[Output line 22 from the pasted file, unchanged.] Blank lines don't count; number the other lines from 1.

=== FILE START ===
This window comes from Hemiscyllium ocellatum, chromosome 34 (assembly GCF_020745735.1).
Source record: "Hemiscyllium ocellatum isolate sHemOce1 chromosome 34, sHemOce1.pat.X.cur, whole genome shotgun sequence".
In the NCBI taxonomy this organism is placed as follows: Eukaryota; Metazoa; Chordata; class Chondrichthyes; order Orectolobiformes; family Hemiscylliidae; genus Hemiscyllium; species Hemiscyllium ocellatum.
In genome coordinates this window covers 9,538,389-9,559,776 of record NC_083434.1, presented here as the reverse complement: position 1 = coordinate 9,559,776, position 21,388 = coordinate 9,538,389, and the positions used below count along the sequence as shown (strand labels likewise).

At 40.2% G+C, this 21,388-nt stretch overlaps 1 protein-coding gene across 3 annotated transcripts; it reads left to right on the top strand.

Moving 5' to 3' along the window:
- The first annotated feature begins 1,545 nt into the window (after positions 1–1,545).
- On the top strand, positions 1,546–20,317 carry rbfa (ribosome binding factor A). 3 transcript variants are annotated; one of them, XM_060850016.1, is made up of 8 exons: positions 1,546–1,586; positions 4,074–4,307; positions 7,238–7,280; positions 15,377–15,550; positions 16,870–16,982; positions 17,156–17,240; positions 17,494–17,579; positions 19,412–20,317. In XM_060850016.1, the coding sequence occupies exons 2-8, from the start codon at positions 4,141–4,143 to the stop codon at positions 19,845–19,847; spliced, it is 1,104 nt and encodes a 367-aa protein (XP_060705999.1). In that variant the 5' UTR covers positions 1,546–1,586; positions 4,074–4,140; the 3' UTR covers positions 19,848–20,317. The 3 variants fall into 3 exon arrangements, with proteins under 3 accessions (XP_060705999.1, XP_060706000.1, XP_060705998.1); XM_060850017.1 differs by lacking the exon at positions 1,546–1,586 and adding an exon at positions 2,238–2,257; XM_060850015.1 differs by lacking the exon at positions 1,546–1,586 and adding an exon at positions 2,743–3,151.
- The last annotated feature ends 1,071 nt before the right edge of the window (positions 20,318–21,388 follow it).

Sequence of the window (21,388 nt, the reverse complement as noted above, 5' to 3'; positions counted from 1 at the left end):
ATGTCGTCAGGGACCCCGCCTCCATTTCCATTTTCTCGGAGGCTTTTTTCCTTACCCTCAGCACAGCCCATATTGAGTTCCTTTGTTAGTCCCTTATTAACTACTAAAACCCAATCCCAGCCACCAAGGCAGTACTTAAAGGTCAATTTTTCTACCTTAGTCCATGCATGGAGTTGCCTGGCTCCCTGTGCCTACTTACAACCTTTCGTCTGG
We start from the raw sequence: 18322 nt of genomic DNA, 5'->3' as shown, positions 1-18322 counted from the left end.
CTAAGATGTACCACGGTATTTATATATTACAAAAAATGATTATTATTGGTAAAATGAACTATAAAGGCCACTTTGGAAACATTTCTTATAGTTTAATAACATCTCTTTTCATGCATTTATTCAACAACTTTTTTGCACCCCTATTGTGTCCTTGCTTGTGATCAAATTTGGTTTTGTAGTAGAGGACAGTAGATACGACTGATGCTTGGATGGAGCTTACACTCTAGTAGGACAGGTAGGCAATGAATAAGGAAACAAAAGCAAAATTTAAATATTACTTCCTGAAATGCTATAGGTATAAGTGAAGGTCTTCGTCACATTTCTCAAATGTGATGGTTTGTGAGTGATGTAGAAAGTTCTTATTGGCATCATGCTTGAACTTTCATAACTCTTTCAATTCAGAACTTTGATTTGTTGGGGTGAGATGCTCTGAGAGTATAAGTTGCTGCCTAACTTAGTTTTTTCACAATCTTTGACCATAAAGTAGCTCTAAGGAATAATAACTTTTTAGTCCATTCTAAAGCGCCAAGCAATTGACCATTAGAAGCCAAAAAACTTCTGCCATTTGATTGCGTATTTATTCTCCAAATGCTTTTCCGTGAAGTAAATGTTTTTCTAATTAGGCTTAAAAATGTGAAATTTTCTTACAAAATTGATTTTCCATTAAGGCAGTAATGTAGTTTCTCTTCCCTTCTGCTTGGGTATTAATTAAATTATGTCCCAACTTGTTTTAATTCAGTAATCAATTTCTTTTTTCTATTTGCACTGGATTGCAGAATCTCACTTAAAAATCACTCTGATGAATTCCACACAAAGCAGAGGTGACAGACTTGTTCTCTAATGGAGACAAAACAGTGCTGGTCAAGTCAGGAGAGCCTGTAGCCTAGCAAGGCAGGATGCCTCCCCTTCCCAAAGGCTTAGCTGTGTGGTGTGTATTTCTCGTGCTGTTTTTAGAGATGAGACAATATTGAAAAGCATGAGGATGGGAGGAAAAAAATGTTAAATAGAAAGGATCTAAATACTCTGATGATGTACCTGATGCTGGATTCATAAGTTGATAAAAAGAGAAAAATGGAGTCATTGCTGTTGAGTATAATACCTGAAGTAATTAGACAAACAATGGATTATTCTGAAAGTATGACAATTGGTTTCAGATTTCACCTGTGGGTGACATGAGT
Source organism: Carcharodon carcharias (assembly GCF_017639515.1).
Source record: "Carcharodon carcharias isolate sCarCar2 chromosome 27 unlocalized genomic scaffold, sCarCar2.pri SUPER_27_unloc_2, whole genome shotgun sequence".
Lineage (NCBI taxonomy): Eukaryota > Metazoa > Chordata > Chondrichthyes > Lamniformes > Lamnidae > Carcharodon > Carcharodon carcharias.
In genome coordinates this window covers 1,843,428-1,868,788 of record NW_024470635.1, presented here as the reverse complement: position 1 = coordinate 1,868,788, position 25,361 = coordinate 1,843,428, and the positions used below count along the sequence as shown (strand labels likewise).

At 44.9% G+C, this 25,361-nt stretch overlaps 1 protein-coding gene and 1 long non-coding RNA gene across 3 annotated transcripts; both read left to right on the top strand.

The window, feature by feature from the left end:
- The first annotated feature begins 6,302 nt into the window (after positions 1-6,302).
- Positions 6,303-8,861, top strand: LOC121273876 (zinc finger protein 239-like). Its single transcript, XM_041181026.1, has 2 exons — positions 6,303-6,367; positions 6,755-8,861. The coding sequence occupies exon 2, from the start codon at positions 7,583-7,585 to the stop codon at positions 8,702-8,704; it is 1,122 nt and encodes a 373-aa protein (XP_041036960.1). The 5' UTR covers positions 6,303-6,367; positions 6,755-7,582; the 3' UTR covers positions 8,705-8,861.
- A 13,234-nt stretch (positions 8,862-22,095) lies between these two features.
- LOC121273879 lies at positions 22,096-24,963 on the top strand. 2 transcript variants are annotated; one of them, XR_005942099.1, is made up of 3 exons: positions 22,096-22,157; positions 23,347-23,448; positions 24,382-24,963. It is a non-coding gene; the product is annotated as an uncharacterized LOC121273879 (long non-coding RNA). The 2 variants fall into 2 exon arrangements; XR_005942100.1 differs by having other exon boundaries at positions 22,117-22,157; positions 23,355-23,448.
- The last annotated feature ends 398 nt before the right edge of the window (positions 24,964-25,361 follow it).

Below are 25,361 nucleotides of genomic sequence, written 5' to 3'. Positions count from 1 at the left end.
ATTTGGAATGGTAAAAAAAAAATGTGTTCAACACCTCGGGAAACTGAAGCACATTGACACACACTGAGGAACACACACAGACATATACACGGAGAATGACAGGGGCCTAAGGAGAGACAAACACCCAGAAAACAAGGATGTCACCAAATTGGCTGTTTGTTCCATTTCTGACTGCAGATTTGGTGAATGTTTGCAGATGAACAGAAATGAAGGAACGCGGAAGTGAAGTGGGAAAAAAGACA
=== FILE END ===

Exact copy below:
- A 13,234-nt stretch (positions 8,862-22,095) lies between these two features.